Their interest is also fuelled by low US interest rates, which are keeping the cost of debt low, giving them an advantage over their UK rivals. With the Reit market in the US booming over the past few years, there is also a shortage of stock to buy in the US so they now require new homes for their cash; while the familiar culture and common language are also appealing, says Knight Frank’s Mr Evans.
The Reits have succeeded in carrying out several large deals in a sector that is still struggling with the fallout from over-leveraging during global credit crunch days.
Last July, for example, the Los Angeles-based Griffin-American Healthcare Reit II bought a subsidiary owning 44 freehold elderly care properties off Caring Homes Group, the trading name for Myriad Healthcare, for £300m under a 35-year sale-and-leaseback deal. Before that the Ohio-based Health Care Reit bought the UK operations of Sunrise Senior Living and its five luxury care homes for £154m.
According to Laing & Buisson, providers of healthcare market intelligence, the arrival of more mainstream investors in the care home market could boost provision and quality, and should bring greater transparency and governance rules in a sector that has been traditionally opaque.
Nevertheless the market remains polarised with most investors interested in high-quality care homes, where income is generated by self-paying clients, rather than local authority homes, says Justin Crowther, analyst at Catalyst Corporate Finances.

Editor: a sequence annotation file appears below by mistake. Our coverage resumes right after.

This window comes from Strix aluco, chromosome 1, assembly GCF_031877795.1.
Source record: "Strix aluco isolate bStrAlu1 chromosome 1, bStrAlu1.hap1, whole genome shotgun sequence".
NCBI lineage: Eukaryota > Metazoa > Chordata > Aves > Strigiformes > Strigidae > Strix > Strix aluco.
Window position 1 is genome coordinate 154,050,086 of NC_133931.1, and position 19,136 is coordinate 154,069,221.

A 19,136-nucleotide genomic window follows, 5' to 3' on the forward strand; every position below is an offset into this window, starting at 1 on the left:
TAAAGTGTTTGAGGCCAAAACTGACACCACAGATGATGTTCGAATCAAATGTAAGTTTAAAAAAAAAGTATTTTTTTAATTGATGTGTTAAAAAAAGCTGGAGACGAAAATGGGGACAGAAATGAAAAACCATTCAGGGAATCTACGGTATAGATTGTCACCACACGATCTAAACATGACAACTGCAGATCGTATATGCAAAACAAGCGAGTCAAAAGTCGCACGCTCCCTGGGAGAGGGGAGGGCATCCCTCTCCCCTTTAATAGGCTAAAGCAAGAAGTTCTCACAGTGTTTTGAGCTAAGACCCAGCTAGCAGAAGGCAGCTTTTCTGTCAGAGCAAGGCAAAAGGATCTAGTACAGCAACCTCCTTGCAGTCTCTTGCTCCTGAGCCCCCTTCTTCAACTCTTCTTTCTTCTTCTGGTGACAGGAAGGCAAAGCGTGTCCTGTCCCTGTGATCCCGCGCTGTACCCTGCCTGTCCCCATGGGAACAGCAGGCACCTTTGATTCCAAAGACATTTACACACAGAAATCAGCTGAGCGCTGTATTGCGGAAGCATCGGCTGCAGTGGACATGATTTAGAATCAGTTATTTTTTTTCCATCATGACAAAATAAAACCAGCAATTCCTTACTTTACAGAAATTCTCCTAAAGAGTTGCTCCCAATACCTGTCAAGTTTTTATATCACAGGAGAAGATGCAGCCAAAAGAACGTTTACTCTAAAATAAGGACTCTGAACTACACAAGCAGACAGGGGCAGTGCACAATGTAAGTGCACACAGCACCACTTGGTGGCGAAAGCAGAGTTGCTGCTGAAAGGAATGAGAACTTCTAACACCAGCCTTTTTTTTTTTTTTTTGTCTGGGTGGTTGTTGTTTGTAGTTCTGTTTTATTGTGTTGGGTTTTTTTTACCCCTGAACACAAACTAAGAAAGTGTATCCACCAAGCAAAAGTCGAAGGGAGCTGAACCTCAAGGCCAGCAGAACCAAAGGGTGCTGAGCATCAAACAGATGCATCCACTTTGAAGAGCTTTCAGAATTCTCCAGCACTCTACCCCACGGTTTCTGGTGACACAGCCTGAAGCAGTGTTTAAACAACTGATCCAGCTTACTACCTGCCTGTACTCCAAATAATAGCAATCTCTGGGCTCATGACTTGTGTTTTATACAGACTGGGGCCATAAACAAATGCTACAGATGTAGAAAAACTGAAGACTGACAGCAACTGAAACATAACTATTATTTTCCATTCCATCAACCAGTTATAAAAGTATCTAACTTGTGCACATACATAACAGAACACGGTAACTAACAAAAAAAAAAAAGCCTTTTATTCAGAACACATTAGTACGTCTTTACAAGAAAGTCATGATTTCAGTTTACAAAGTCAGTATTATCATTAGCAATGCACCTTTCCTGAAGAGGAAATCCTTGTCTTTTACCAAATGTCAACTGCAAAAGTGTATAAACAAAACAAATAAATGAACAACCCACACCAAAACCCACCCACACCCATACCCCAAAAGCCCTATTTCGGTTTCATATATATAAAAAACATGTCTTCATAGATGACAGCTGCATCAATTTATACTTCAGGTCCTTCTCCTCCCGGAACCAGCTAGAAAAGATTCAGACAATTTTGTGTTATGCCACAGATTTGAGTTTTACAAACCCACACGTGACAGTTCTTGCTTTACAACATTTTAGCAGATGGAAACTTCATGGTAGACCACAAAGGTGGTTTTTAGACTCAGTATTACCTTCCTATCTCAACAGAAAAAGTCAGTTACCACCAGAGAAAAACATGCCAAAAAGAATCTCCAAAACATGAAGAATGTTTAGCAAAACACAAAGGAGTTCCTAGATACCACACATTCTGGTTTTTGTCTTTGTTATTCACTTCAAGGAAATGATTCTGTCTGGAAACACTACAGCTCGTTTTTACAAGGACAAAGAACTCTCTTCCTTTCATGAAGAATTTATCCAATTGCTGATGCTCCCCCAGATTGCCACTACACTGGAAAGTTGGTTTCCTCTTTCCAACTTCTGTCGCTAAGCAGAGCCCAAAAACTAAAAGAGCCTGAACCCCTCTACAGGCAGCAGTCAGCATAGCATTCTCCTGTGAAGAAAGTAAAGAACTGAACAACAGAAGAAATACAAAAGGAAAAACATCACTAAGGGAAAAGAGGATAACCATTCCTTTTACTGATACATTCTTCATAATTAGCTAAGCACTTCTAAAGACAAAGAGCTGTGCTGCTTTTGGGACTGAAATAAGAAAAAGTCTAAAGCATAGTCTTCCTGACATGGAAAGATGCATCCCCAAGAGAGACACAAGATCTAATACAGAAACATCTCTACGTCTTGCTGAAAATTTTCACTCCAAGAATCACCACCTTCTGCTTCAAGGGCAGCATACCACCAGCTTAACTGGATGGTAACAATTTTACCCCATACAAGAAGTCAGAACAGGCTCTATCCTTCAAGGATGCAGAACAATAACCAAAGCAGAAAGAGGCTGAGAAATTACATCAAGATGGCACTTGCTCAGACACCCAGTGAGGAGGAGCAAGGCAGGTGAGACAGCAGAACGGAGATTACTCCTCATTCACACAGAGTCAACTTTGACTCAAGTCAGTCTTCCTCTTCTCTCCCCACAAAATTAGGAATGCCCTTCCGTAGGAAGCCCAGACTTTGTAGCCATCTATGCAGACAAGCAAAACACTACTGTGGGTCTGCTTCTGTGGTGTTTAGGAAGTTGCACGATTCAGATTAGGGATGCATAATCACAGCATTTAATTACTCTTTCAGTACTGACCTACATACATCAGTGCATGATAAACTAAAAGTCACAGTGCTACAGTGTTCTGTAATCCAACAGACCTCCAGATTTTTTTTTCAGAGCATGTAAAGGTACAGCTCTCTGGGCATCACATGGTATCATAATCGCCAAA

“There’s plenty of money out there for good-quality, high-end nursing homes but for the poorer condition local authority market it’s much harder. There’s an issue around local authority payments, which are being cut, and the domiciliary – home care – market is taking away some of the market share,” says Mr Crowther.
There’s plenty of money out there for good-quality, high-end nursing homes but for the poorer condition local authority market it’s much harder
- Justin Crowther, analyst at Catalyst Corporate Finances
This is reflected in the profitability of the private pay-focused Barchester Healthcare which outstrips the other big players in the sector. Four Seasons Health Care, Bupa Care Homes and HC-One all have more exposure to local authority customers.
“What we are continually seeing in the healthcare market is local authorities wanting more for less,” adds Mr Baxter. “Consequently, the majority of the long-term capital that is entering the market is being directed to providers who are targeting wealthy areas where healthy margins can be maintained.”
Staff remain one of the biggest costs even though the industry is one of the biggest users of controversial zero hours contracts and low pay. In 2012, the overall cost of care home staff stood at 57.2 per cent of running costs. Annual staff costs average about £18,840 per resident, but are higher in the southeast.
Mr Evans says a number of operators that have undergone financial restructuring simply do not have the cash flow to maintain the facilities. But the wave of restructuring across the sector in the past two years should see the UK healthcare landscape stabilise and provide opportunities for innovation and investment.
This is much needed given it has lagged behind the US and Australia, where five-star residential villages are more commonplace, often integrated with housing for students.
With this in mind, it could just be that British care homes acquire some of the glitz of Hollywood for investors in the next few years.